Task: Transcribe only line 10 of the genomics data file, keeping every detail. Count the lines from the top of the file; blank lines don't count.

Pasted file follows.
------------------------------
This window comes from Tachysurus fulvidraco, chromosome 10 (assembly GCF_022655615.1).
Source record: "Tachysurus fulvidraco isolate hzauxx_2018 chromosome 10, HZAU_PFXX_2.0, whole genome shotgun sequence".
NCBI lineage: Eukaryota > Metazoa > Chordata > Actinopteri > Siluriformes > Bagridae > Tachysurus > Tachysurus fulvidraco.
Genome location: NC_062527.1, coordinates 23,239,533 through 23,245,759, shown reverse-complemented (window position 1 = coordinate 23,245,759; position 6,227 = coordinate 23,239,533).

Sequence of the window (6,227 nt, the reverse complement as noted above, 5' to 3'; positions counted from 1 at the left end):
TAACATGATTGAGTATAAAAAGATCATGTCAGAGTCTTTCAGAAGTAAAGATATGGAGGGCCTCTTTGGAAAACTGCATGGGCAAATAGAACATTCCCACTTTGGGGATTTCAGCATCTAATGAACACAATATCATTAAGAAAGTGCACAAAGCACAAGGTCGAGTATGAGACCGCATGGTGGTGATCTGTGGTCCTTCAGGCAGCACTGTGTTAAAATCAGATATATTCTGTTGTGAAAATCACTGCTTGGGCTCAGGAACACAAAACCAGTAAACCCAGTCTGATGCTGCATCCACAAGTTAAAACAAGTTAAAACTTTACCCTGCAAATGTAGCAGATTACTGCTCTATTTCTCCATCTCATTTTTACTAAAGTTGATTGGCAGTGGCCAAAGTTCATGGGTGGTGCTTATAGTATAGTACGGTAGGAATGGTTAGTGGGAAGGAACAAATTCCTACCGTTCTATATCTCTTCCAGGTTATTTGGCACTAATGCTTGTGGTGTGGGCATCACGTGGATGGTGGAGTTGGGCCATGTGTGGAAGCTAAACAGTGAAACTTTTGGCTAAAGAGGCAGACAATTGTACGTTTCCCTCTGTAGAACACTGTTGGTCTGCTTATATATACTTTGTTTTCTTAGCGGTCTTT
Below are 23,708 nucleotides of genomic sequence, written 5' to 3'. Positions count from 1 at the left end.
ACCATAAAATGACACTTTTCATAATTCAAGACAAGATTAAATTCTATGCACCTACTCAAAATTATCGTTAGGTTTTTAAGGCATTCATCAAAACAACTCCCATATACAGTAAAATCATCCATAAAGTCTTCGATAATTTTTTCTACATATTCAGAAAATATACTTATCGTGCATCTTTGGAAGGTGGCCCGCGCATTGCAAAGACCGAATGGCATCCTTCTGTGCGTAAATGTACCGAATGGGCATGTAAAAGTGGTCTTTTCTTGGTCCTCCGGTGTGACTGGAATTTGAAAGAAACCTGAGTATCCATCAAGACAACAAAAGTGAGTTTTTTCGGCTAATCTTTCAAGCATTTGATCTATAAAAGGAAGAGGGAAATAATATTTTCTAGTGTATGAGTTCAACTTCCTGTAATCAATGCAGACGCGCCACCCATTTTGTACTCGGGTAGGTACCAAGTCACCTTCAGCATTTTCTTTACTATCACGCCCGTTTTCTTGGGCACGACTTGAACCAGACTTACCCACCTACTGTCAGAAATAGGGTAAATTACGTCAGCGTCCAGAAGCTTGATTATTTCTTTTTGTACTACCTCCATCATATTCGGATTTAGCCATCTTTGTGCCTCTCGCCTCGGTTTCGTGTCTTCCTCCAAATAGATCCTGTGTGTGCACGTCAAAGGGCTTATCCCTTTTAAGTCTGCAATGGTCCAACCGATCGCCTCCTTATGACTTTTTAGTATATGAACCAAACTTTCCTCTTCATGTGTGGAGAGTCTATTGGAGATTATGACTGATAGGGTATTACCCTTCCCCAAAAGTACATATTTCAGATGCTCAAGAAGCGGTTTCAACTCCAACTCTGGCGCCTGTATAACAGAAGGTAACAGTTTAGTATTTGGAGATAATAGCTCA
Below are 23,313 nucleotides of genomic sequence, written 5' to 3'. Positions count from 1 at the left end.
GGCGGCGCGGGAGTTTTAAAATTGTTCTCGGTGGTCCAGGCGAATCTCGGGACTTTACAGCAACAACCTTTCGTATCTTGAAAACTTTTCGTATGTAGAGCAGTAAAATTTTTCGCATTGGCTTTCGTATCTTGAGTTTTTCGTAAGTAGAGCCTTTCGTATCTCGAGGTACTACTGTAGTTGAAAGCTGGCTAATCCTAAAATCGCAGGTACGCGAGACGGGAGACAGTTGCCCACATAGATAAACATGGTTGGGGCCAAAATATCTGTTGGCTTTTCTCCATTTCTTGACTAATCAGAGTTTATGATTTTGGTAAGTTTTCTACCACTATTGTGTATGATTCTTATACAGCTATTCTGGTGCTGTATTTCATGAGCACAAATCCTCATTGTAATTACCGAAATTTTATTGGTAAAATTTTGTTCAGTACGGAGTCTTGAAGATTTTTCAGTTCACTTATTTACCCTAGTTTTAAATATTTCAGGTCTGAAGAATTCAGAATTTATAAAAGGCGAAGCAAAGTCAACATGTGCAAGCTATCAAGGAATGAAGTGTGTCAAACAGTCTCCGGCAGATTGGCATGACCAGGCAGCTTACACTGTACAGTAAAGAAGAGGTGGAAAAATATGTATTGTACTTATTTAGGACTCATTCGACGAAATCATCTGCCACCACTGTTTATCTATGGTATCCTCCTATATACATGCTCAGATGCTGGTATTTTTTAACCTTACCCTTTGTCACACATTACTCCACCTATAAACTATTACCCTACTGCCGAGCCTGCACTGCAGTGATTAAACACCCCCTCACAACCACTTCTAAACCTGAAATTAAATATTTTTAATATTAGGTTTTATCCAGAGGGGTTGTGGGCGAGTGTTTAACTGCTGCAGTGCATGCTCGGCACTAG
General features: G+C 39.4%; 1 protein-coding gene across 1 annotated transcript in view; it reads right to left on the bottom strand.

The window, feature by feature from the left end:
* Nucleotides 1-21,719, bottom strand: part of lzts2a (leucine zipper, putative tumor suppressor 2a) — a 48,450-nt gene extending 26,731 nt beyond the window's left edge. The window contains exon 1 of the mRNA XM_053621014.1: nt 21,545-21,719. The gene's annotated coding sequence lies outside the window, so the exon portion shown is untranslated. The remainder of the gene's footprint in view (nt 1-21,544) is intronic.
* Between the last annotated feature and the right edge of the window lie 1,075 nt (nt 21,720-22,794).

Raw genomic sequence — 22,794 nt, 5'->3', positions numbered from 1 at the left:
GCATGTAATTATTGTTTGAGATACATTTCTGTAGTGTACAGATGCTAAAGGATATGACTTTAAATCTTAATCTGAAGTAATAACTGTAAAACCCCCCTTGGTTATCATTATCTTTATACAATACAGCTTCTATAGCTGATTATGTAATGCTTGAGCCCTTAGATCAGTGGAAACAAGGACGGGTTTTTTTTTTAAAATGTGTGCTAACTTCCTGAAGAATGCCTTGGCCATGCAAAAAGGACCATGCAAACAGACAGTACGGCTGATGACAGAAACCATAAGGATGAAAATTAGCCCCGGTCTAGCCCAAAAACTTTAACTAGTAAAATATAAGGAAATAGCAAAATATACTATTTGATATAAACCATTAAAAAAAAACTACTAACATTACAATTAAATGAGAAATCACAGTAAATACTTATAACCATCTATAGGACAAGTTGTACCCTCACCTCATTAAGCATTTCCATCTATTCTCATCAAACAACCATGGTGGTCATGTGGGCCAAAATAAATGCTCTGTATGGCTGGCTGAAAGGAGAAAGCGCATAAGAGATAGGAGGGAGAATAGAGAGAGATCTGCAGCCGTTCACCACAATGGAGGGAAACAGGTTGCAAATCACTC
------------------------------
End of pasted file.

GGCGGCGCGGGAGTTTTAAAATTGTTCTCGGTGGTCCAGGCGAATCTCGGGACTTTACAGCAACAACCTTTCGTATCTTGAAAACTTTTCGTATGTAGAGCAGTAAAATTTTTCGCATTGGCTTTCGTATCTTGAGTTTTTCGTAAGTAGAGCCTTTCGTATCTCGAGGTACTACTGTAGTTGAAAGCTGGCTAATCCTAAAATCGCAGGTACGCGAGACGGGAGACAGTTGCCCACATAGATAAACATGGTTGGGGCCAAAATATCTGTTGGCTTTTCTCCATTTCTTGACTAATCAGAGTTTATGATTTTGGTAAGTTTTCTACCACTATTGTGTATGATTCTTATACAGCTATTCTGGTGCTGTATTTCATGAGCACAAATCCTCATTGTAATTACCGAAATTTTATTGGTAAAATTTTGTTCAGTACGGAGTCTTGAAGATTTTTCAGTTCACTTATTTACCCTAGTTTTAAATATTTCAGGTCTGAAGAATTCAGAATTTATAAAAGGCGAAGCAAAGTCAACATGTGCAAGCTATCAAGGAATGAAGTGTGTCAAACAGTCTCCGGCAGATTGGCATGACCAGGCAGCTTACACTGTACAGTAAAGAAGAGGTGGAAAAATATGTATTGTACTTATTTAGGACTCATTCGACGAAATCATCTGCCACCACTGTTTATCTATGGTATCCTCCTATATACATGCTCAGATGCTGGTATTTTTTAACCTTACCCTTTGTCACACATTACTCCACCTATAAACTATTACCCTACTGCCGAGCCTGCACTGCAGTGATTAAACACCCCCTCACAACCACTTCTAAACCTGAAATTAAATATTTTTAATATTAGGTTTTATCCAGAGGGGTTGTGGGCGAGTGTTTAACTGCTGCAGTGCATGCTCGGCACTAG